Using nice to control CPU usage and process priority
If you wish to run a command which typically uses a lot of CPU (for example, running tar on a large file), then you probably don’t want to bog down your whole system with it. Linux systems provide the nice command to control your process priority at runtime, or renice to change the priority of an already running process. The full manpage has help, but the command if very easy to use:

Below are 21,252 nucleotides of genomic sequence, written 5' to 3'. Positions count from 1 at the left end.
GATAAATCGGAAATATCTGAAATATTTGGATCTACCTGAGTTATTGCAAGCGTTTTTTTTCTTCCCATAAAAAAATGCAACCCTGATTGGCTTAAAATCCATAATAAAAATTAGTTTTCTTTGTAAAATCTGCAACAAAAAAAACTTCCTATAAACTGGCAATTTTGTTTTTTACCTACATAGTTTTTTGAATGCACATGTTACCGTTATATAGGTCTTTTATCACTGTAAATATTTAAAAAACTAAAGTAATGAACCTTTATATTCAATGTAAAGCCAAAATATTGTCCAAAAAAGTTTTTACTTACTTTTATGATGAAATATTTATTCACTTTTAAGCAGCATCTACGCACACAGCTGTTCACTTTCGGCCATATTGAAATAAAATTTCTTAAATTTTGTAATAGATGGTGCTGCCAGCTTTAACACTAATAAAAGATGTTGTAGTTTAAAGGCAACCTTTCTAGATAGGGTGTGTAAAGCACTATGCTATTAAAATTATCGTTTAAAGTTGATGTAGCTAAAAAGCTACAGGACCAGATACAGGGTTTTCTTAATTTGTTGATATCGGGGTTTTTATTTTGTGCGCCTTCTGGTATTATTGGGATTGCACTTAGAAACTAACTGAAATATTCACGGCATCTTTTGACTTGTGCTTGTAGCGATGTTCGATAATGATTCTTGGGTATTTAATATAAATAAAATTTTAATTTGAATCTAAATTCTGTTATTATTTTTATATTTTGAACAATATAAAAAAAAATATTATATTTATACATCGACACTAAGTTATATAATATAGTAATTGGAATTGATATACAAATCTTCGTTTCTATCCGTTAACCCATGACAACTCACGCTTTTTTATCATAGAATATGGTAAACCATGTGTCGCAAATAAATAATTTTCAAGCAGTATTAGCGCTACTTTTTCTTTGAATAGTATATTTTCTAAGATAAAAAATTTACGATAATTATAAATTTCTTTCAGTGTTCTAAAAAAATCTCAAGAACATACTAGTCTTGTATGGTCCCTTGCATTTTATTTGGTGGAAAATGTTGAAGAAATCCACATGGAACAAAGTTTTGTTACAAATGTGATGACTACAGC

$ nice -n prioritylevel /command/to/run
The priority level runs from -20 (top priority) to 19 (lowest). For example, to run tar and gzip at a the lowest priority level:
$ nice -n 19 tar -czvf file.tar.gz bigfiletocompress
similarly, if you have a process running, use ps to find the process ID, and then use renice to change it’s priority level:
$ renice -n 19 -p 987 32
This would change processes 987 and 32 to priority level 19.